ultimate barrier against which Capitalism as a mode of production is
rapidly advancing towards. And this barrier is already showing signs of
being too stupendous for Capitalism to overcome.
A society in which every person has unlimited free energy and robots
doing his/her productive and socially-required reproductive work is by
defintion a Communist society, one which has reached what for Marx was
the ultimate goal : the abolition of labour itself. By the abolition of
Labour, Marx meant the aboltion of the NECESSITY TO WORK, the external
compunction, which is the foundation of exploitation and private
property, as Humans hate externaly determined labour and will do
anything to get other humans to perform such labour in their stead (thus
according to Marx, creating private property and exploitation).
Actually, Marx did not envision the abolition of labour itself (the
ultimate goal of communism) as arising from automation but rather from
abundance leading to "each producer becoming an artist" and adopting the
"artistic" outlook of production not for itself but as a means, that is
finding enjoyment and satisfaction in the creative process and not in
the end-result (bread and pasta).
But Marx could little forsee the incredible power that natural science
(the near-absolute knowledge of the biological and physical world) would
unleash : knowledge of the atom, neutron, electron, quark, DNA,
mitochondria, Adenosin-base, protein, neuron, ...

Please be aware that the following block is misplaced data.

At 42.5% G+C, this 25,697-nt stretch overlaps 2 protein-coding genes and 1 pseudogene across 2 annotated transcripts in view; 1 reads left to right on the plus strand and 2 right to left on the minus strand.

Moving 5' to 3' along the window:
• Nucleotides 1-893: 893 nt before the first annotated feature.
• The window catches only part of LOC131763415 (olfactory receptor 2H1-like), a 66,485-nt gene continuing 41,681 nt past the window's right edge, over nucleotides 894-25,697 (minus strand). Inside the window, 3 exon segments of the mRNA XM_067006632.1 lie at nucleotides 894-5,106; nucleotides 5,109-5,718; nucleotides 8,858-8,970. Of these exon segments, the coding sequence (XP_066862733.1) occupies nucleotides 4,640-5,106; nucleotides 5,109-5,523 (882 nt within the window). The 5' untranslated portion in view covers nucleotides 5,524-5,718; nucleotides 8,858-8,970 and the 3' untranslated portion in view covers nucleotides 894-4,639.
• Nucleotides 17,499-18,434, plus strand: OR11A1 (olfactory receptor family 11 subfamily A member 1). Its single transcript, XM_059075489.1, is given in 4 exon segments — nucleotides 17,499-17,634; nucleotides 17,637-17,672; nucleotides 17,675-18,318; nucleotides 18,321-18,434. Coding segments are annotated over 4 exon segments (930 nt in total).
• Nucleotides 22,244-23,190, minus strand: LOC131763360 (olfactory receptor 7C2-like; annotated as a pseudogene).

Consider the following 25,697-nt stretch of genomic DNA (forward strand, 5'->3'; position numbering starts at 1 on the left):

God-like powers translated into potential human empowerement will at one
point or another on the human devlopment timeline render the present
area of exploitation obsolete. And against this future enormous
devlopment of the productive forces, down to the molecular, nay atomic
level, wage-earning for the many and control of the means of production
for the few (Capitalism) will wither away (in 100, 200, 300, 3000 years
But the God-like powers alluded to, which are rapidly bcoming more and
more obvious (medical research can now isolate single molecules and
modify them, "molecularly plastify" an entire mouse's brain so that it
remains absolutley intact from the time of death through hundeds of
years, sequence the genome of a neanderthal, geneticaly modify not only
the DNA but the RNA and proteins of any organism) must lead to
Capitalism becoming more and more anemic and unprofitable. "They", the
upper-class, might be able to prevent such God-like powers from
benefiting the rest of humanity for a short while, but history shows
that major revolutions in the mode of production are unstoppable once
they become known.
So the present mode of production (early 21st century Capitalism) is
rapidly developping the conditions of its own overcoming, which will not
happen without intense social turmoil and revolutions in the coming
hundred to five hundred years. The possibility of immortality will be a
first wake up call, when a few privildged individuals will be able to
harness progress to live up to 200 years. Cheap Artificial Intelligence
enabling robots to pick tomatoes and iron clothes for a fraction of the
cost of a human labourer will be another. Finally, the intimate
manipulation of nature's molecules and atoms through nanobots will mean
complete control of us humans over our external environment, which is
what our five-hundred-year-old dabbling into natural sciences was all
about in the first place.